After Three Torn ACLs, Northwestern’s Kaley Winegarner Keeps Fighting Back

By Ari Levin

February 16, 2018: Kaley Winegarner was one out away from extra innings and giving Northwestern softball a chance at an upset win over Louisville in the season’s second weekend. It was 58 degrees in Raleigh, N.C., site of the 2018 ACC-Big Ten Challenge, a drop from 80 degrees at the beginning of the Friday doubleheader. The junior pitcher, coming off a great sophomore campaign, set to deliver the 3-1 pitch. Pitch No. 102 in the game, No. 110 of the day for Winegarner, missed the zone and loaded the bases. It was her last pitch of the year.

“I knew what it was right away,” Winegarner said. A torn ACL in her left knee. For the third time.

“In that moment, I thought I was going to be done. Because in the past, I’ve always said if I tore it a third time, that I would be done. But as soon as it happened, I knew I was going to come back. I wasn’t ready to be done playing,” she said.

Kenna Wilkey, pitching for just the third time in her collegiate career, replaced Winegarner. She threw just four pitches before giving up the winning run.

In a year of dominant freshman pitchers – Alabama’s Montana Fouts, UCLA’s Megan Faraimo, Northwestern’s Danielle Williams, to name a few – their success raises the question: Who are they replacing?

Winegarner’s most recent injury cut short what could have been a great junior season. She started the team’s first game, a close loss to a top-10 team.

In 2017, Winegarner led Northwestern in innings pitched. Her 2.85 ERA ranked 15th in the Big Ten. But her story goes back much further. That season was her first full one in five years.

Back then, the possibilities seemed endless for 14-year-old Winegarner. A star pitcher for Pacifica, a top high school in California, Winegarner was a Freshman All-American. That list included the eventual 2018 SEC Player of the Year, 2019 Pac-12 wins and strikeouts leader, and three of the top eight picks in the 2019 National Pro Fastpitch draft. That’s the level she might have reached if not for the injuries.

The first torn ACL, in 2013, cost Winegarner the second half of her sophomore high school season. She rehabbed, only to tear the ligament again the following year, forcing her out for her entire senior season. After a coaching change at Stanford, her original choice, she changed her commitment in December to Northwestern. There, her playing time was limited her first season and her fourth.

Kenna Wilkey replaced Winegarner not just that day in February, but for the two years since. In 2018, the first-year pitcher was Northwestern’s first 20-game winner since 2009, ranked sixth in the Big Ten in strikeouts, made the conference All-Freshman Team, and was the winning pitcher in two NCAA tournament games. All the while, Winegarner could only watch.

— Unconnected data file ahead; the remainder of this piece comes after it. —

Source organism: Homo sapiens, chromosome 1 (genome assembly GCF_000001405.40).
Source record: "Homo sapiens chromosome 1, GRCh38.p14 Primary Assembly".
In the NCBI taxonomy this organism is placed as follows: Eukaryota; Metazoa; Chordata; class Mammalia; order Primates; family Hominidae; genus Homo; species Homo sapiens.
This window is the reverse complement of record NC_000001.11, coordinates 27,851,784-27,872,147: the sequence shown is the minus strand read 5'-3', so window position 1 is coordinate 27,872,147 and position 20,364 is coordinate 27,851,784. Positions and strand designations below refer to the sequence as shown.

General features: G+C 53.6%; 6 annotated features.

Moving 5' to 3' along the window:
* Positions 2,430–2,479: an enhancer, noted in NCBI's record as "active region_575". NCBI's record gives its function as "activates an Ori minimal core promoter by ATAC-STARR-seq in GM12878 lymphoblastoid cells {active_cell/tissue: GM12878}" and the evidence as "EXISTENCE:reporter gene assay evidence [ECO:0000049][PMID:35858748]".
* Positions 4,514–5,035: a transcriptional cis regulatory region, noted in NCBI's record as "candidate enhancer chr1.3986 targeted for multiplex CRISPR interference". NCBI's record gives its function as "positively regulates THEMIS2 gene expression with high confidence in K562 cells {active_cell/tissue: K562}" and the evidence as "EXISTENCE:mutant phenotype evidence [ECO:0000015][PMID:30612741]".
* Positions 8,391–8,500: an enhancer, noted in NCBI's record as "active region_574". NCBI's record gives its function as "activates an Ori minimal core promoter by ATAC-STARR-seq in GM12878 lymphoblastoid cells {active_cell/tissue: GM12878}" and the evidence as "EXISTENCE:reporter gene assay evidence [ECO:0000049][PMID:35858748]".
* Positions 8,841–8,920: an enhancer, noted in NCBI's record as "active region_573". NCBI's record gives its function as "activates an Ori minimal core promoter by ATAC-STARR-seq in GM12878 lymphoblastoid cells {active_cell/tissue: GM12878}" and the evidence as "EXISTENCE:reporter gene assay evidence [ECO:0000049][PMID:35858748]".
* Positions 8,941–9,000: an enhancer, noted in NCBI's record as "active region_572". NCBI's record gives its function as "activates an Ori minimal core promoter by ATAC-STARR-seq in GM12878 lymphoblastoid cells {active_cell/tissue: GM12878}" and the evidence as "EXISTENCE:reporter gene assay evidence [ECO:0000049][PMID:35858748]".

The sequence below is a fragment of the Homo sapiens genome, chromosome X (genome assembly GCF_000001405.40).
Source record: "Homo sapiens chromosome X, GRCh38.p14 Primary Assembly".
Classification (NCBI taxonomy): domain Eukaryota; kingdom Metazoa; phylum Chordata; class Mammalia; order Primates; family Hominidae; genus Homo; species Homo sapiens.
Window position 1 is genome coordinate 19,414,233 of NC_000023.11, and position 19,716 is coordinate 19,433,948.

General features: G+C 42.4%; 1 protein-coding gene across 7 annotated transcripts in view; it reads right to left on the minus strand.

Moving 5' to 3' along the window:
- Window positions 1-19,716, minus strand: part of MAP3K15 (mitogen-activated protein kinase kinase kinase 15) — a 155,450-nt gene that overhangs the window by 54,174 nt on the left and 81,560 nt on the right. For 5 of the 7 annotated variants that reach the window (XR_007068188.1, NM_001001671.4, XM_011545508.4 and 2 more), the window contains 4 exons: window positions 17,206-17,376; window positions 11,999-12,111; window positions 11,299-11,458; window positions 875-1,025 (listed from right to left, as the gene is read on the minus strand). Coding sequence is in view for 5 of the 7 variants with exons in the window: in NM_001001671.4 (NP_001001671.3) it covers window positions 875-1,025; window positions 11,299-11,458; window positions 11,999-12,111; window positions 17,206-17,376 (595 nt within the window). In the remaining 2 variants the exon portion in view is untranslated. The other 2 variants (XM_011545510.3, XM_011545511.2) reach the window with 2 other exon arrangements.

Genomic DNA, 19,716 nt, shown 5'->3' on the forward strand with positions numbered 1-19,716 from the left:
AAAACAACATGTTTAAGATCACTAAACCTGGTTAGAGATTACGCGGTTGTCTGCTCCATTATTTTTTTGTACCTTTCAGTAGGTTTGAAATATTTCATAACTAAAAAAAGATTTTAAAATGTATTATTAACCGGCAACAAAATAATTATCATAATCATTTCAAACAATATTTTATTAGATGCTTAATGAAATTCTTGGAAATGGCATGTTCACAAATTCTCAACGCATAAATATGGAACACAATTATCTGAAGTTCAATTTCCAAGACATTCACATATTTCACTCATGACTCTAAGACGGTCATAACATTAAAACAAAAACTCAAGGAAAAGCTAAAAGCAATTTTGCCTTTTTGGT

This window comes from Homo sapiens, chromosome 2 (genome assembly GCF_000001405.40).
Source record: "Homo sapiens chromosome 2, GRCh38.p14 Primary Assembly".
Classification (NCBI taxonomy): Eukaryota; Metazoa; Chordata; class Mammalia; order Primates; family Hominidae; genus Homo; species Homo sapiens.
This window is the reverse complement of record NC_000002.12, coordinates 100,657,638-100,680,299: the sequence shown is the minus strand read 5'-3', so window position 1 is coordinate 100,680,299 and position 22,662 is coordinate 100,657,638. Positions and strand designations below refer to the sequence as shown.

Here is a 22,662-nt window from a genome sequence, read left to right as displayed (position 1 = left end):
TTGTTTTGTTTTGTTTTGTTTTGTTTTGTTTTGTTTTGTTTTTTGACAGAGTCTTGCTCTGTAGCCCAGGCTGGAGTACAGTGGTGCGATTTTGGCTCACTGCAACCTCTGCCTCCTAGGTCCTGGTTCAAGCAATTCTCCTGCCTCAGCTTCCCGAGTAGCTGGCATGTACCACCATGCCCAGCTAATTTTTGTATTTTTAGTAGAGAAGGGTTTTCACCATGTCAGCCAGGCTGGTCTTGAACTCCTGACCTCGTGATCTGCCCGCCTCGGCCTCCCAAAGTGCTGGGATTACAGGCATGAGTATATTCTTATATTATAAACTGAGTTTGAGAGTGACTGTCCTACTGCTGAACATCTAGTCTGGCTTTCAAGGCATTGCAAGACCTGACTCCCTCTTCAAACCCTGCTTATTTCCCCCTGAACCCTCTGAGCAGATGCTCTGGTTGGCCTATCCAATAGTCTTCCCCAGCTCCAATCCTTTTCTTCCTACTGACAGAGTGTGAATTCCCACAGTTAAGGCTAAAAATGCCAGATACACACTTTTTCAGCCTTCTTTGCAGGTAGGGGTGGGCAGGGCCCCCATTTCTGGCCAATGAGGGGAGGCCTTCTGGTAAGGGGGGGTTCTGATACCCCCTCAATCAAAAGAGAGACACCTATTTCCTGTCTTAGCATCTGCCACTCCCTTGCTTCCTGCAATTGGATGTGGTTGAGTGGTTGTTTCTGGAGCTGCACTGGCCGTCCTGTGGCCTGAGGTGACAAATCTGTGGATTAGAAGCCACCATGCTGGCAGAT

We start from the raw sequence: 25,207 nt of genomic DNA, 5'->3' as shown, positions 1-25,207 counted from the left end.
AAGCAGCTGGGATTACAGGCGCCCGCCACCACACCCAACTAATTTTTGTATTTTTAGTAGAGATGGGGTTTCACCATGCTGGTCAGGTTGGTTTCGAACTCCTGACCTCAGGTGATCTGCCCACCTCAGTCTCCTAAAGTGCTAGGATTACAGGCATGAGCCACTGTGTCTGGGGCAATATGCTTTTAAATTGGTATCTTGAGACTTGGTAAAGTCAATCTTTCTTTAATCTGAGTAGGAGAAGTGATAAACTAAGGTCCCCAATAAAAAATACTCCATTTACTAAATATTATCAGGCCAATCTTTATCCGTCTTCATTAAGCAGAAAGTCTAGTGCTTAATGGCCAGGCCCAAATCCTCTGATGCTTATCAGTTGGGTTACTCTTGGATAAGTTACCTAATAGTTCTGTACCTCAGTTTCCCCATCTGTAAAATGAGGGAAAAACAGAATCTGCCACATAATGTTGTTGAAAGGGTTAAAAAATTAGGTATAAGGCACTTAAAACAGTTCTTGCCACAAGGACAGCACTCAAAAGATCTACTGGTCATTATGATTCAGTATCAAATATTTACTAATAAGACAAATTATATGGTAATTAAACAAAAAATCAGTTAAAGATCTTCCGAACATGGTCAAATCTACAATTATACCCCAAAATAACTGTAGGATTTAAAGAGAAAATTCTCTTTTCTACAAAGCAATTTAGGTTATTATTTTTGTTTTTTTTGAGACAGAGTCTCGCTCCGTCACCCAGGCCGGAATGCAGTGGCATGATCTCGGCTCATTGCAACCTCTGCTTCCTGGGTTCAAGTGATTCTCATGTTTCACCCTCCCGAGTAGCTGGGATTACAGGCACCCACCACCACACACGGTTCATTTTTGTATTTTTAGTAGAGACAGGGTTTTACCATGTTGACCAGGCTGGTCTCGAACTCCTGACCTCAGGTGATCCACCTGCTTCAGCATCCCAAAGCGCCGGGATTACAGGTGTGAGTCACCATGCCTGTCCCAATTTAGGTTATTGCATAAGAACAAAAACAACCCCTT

Every mark Wilkey set has been far surpassed this year.

Danielle Williams pitched a complete game one-hit shutout in her first game and never looked back. The Big Ten Freshman of the Year has pitched 222.2 innings with a 1.41 ERA, and 310 strikeouts. Her 13 complete game shutouts is one off the national lead. She has 31 wins.

In a sport where most teams rely on just two pitchers, Williams is Northwestern’s ace and Wilkey is behind her. Junior Morgan Newport is usually third if needed. Winegarner received a medical redshirt for last year and plans to return for a fifth year. But with the young stars, and another top pitching prospect joining next year, her playing time may be even more limited than the 33.2 innings she’s thrown in 2019.

Outwardly, Winegarner has taken all this in stride.

“She’s had such an unbelievable attitude,” said coach Kate Drohan. “In the dugout, in practice, in her bullpens.”

In the dugout, she’s always on the top step with everyone else, standing just a bit more upright and higher than her teammates (listed at 5-feet-9-inches, she’s the second-tallest member of the team.) Multiple players pointed to her as a leader in the dugout, commonly leading chants.

“It’s a hard ask,” Drohan said of Winegarner’s responsibilities during her comeback. “And she’s nailing it.”

When she pitches, Winegarner whips around her right hand hard, punctuating pitches with a double grunt “AHHuh” that sounds almost like a loud cough. She wears a pigtail braid in her profile picture but more often has her hair, blonder in person than in that picture, down in one ponytail tied at the base (like in the Big Ten Tournament) or has the two braids tied together with a bow (a late-season start against Purdue.) And she still wears the brace on that left knee.

Fifteen months after that February in Raleigh, Northwestern faces Louisville again. Yet everything is different. Instead of a February non-conference game, it’s the NCAA Tournament. Northwestern is now the favorite as they host the regional. And Winegarner is no longer the ace, but the fourth option. Northwestern has played 12 tournament games in her career, and she hasn’t pitched in any of them.

Slightly after 8 p.m. on a warm-ish night under temporary lights, 676 fans rise to their feet with Northwestern one out away from advancing to the super regionals. Williams is looking to finish a complete game, her 13th inning of the day and 23rd of the weekend.

Winegarner watches, leaning on the dugout railing with the rest of her teammates. She doesn’t react to anything negative but claps for everything good. She shouts to her pitcher, “You got it, D!” With a 1-2 count, she drops from the top step to jump in the dugout. Chants of “Let’s go ‘Cats” ring out from the stands.

Ground ball to third. It’s an easy play.

Winegarner darts out behind backup catcher Eva Stees. A sea of white forms in the infield. Winegarner celebrates on the outer edge of the circle. And slowly, she disappears into the middle.

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